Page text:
For fishermen in the north country, early spring can be a special time of year. Finally, after months of snow, ice, and frigid temperatures, it is time to get back in the boat and begin the chase once more. However, if you don’t know where or how to begin finding or catching bass you won’t have a productive day on the water. Follow these tips to find and catch largemouth bass this spring after a long winter.
Warm Water Is Essential
I am sure this comes as no surprise. After ice out, largemouth will be looking for the warmest water in the fishery. However, one thing I have noticed over the years is the warmest water is not always in the northwest corner of a lake. In fact, it can be found almost anywhere on the lake depending upon multiple factors. If you are not familiar with a body of water, though, the northwest corner is your best bet as a starting point.
Dark Water Usually Warms First
Look for dark bottom bays. These are typically your best bet on a bright, warm, sunny day as this dark bottom will hold heat and attract bass and baitfish. Additionally, look for the smallest, shallowest, isolated bays on your fishery. The less water there is, the quicker it will warm up. Hordes of largemouth will move into these small bays as soon as the ice goes out and the sun warms them up.
It Comes Down To Timing
Keep in mind that not all fish in the system move up at the same time. In fact, this process, at least in the north, can be drawn out over the course of weeks. Bass will begin their general migration towards the shallows. Some will move all the way up immediately while others will stop in staging areas before going the rest of the distance.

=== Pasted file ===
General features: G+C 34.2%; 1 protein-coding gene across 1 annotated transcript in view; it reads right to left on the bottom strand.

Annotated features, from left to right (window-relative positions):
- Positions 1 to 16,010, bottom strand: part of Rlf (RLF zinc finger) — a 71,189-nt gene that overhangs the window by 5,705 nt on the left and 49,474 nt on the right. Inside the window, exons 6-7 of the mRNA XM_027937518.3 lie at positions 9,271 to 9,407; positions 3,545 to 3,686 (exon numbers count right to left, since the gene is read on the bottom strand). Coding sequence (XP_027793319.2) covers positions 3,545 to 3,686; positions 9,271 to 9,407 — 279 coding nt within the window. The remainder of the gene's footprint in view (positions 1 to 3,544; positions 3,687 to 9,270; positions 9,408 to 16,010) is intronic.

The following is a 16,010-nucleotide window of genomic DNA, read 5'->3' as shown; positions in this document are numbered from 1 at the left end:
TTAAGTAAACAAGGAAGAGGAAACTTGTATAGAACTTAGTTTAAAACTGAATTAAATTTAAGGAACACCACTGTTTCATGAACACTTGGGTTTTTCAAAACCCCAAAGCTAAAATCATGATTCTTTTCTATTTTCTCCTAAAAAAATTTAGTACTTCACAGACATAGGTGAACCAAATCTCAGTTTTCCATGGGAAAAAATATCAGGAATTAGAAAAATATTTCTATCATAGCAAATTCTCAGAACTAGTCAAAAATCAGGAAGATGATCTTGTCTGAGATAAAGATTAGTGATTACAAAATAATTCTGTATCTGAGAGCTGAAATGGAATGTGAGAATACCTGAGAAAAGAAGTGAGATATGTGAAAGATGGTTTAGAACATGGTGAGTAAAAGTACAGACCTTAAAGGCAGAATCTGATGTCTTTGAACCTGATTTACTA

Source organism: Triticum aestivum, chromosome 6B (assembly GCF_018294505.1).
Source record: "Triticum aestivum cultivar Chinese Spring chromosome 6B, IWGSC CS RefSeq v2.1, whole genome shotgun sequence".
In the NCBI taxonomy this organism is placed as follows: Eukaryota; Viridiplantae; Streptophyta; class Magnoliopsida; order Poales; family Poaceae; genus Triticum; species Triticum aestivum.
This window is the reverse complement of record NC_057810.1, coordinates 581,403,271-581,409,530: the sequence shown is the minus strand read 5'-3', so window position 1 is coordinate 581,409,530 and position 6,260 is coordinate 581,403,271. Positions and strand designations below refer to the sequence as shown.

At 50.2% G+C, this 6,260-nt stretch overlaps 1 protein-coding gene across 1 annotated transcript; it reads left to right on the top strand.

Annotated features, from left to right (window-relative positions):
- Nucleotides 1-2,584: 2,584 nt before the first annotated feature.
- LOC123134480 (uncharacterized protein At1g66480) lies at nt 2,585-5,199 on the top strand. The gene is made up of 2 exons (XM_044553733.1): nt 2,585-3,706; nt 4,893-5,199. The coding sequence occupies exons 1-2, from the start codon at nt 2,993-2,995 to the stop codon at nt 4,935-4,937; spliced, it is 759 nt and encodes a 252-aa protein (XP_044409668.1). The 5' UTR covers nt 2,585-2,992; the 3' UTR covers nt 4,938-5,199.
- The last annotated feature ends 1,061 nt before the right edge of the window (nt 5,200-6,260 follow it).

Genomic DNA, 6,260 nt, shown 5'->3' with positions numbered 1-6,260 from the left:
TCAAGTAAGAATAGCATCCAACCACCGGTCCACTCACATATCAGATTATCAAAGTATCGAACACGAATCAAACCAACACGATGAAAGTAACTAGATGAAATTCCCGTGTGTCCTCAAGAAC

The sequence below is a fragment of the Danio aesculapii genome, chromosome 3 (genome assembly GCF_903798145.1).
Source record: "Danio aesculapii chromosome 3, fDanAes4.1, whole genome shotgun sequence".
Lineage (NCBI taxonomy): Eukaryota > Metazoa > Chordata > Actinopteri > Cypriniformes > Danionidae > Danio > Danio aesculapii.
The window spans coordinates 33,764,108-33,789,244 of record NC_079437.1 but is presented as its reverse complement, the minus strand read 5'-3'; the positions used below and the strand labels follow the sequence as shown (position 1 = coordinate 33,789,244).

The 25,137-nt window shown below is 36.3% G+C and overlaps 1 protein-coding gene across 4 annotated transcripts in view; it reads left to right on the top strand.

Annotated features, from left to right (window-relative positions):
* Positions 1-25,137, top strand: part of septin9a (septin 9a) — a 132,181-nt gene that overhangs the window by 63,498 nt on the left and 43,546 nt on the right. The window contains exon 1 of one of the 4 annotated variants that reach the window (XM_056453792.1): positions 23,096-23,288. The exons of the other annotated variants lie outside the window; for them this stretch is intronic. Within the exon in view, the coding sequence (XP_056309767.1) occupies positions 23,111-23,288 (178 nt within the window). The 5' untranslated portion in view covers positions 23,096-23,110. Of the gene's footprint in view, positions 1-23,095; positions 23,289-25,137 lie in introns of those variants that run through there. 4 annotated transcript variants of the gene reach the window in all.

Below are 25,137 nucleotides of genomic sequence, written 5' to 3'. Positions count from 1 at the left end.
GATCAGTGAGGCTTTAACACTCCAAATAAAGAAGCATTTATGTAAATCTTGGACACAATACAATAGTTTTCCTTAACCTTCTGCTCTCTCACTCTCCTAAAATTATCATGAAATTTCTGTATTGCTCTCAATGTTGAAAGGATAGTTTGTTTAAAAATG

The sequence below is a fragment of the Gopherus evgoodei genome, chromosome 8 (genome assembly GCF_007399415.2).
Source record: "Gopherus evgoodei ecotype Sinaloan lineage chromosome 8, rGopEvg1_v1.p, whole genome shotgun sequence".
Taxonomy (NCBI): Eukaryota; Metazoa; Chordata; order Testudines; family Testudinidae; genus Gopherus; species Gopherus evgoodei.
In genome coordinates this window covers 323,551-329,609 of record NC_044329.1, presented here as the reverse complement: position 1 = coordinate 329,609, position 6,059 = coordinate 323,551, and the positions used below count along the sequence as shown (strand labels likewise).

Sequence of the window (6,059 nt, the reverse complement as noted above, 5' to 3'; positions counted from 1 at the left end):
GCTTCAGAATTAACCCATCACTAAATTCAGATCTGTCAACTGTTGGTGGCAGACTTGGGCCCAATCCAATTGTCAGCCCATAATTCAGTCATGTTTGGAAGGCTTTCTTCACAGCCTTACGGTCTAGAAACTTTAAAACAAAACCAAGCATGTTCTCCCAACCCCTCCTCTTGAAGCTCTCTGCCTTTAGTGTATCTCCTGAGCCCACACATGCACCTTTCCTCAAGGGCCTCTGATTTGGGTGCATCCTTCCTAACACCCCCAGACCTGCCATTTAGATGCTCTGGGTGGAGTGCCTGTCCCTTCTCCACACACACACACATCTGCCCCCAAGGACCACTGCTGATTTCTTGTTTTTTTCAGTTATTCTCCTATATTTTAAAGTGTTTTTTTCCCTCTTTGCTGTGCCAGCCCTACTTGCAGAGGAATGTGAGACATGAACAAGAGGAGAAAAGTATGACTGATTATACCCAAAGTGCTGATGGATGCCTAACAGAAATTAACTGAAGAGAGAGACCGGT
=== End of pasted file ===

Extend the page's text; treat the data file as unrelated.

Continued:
Look for big, female largemouth bass to use these deeper water staging areas before moving in shallow to feed and spawn. Typically, the best way to find these staging areas is to locate the spawning bays and backtrack to the nearest access to deep water. Oftentimes, these areas are the points and flats directly outside of spawning bays.
Bait Selection – Keep It Simple
Lastly, bait selection is key this time of year. Because there are so many fish in so many different areas, you have to be ready for anything as an angler. However, when simplified, fishermen don’t need many baits to be successful in the early spring. For staging, deeper fish, an assortment of mid-depth crankbaits, rattlebaits, and heavier swim jigs are good options. This time of year, slow retrieves seem to work best. If the bass are around, they will munch whatever you throw. Throw your confidence and goto baits.
The same goes for shallow water fish. Anglers will find great success with weightless soft plastics like Texas-rigged finesse worms and senkos as well as wacky rigs. If you are fishing a large spawning bay and need to cover water, look to swimbaits or swim jigs. Bomb cast these baits as far as you can, slow roll them on the bottom and hold on for dear life.
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